Button me up

button collection: detail

I staggered through the door this morning around 10am after a long, sweaty business trip to Malaysia that ended with a red-eye flight back to Brisbane after a long day of monotonous PowerPoint presentations (should any of my bosses inadvertently stumble upon this blog, I am, of course, not referring to your presentation, which was, naturally, brilliant).

It wasn’t really the homecoming I’d hoped for. Vegemite was at school (although gave me an enthusiastic welcome later that day) and poor Lil Z was unconscious in her high chair after suffering a seizure and being given Midazolam to stop it.

I’d been away for 3 days. It wasn’t particularly fun – I’d spent too much time on airplanes, waiting at airports, or sitting in overly air-conditioned meeting rooms listening to endless presentations and then being encouraged to “workshop” new ideas. The resort where we stayed in Langkawi looked beautiful but unfortunately I never had a chance to find out as the few precious moments I wasn’t being subjected to presentations or workshops, I was having “enforced fun” activities with my colleagues.

Still, it was nice to have 3 days of not worrying about what I should be doing for Lil Z. Lately, its been like a dark cloud over my head. My main concern at the moment is Lil Z’s PEG, which is looking increasingly dodgy. Gunk (for lack of a better word) seems to be building up in the tube. We flush the tube regularly with water before and after every feed and medication, and now also do flushes with warm water to try to dislodge the gunk, but it is still building up. On top of that, the tube feels strangely distorted – bulging in some places and dented in others. I forgot to open one of the clamps the other day and tried giving her meds and the tube actually bulged like a cartoon hose with a fat person standing on it – not a good sign. And as far as I understand, it’s not replaceable, except surgically.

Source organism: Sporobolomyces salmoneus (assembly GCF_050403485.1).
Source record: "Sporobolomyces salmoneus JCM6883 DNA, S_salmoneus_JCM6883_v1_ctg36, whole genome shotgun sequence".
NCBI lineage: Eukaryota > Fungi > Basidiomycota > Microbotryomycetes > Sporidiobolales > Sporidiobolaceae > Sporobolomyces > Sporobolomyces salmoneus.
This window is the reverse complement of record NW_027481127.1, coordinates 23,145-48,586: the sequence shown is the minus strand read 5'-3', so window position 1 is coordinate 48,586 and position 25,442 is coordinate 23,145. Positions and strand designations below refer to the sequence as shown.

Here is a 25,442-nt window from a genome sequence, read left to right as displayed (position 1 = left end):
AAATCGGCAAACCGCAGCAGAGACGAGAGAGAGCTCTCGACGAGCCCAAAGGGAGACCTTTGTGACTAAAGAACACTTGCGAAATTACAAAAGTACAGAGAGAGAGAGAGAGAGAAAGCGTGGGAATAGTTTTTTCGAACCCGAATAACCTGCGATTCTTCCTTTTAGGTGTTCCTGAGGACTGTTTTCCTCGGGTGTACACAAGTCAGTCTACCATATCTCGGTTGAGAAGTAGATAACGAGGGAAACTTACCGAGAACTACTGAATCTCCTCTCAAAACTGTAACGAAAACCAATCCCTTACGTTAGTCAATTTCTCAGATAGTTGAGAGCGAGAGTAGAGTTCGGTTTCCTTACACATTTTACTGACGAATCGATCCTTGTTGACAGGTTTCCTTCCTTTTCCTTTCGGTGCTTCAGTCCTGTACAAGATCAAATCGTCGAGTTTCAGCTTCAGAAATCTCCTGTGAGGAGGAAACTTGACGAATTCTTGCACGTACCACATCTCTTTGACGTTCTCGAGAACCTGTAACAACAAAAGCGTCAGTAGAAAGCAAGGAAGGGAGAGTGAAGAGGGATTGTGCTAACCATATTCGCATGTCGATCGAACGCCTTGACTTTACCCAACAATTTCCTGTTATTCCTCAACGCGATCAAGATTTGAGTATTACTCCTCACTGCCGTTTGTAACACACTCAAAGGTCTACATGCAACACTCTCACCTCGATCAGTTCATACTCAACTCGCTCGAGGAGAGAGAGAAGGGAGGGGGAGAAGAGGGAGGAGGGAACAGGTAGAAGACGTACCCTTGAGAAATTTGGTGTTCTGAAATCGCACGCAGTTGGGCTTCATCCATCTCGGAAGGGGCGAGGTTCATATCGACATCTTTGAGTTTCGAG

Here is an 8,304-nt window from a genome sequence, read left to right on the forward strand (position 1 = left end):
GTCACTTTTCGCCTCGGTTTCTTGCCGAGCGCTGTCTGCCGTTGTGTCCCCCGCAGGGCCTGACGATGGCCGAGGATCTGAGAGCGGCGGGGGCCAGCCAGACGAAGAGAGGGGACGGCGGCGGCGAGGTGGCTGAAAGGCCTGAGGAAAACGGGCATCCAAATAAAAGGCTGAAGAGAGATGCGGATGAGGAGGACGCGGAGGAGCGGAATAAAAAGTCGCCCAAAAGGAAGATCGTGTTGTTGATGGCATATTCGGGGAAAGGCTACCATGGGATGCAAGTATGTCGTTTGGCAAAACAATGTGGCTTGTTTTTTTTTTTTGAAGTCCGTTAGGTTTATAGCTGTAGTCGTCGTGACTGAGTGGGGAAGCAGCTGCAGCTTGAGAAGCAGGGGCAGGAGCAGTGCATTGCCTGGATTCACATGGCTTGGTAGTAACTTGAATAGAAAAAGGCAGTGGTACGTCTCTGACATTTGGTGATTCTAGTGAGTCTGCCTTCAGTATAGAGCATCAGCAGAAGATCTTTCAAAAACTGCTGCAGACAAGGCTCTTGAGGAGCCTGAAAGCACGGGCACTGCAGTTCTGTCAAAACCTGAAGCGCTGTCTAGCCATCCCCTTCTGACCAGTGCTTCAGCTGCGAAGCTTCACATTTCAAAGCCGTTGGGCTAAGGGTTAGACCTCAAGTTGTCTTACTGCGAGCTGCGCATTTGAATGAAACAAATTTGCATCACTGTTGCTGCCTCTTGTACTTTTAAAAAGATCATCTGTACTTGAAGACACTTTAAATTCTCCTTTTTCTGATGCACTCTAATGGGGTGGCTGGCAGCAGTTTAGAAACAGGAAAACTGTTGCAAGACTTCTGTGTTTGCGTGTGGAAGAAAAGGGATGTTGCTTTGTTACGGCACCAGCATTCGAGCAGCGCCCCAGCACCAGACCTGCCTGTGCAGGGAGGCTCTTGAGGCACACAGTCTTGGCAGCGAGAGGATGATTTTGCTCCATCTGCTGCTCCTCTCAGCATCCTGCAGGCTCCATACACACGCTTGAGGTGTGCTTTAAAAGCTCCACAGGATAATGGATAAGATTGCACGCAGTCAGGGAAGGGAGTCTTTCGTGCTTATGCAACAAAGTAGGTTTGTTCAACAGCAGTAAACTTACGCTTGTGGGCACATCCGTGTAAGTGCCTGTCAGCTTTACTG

Lil Z was supposed to have her PEG replaced with a mic-key button within 3 months of originally getting the PEG. As successful as the PEG has been in terms of getting her nutrition and medication, it is still a bit inconvenient. The tube dangles out from underneath her t-shirt. It catches on things, gets in the way and makes physiotherapy and tummy time that much more difficult. And then there are the toe curling moments when I’m lifting her out of the car and it catches on the car seat and I end up giving it a big tug before I realise what is happening. PEGs are often inconvenient for kids, which is why it is often switched for a button (which sits flush with the skin, and is therefore less obvious and less likely to catch on things).

Unfortunately for Lil Z, the fact that she is considered medically fragile means that she can’t have the PEG switched for a button in the gastro department, like they usually do. Instead they need to do it in an operating theatre with a specialist paediatric anesthesiologist and better emergency care should anything go wrong. And since so many of the kids can have their procedures done in the department, gastro apparently gets very little theatre time.

And so we’ve been waiting. I’ve spoken with the (extremely overworked) Gastro Nurse about my concerns with Lil Z’s tube. And I got the general paeds fellow (who Lil Z has wrapped around her finger) to speak to the Gastro department on our behalf. But I was resigned to a long and frustrating wait.

So, returning home today, I was thrilled to discover I’d received a letter from Gastroenterology. Although we don’t have a theatre date set yet, Lil Z has been given a high priority for the surgery and “most patients within this category receive their treatment within 30 days”. Its a big – and welcome – surprise.  Bring on the button!

 

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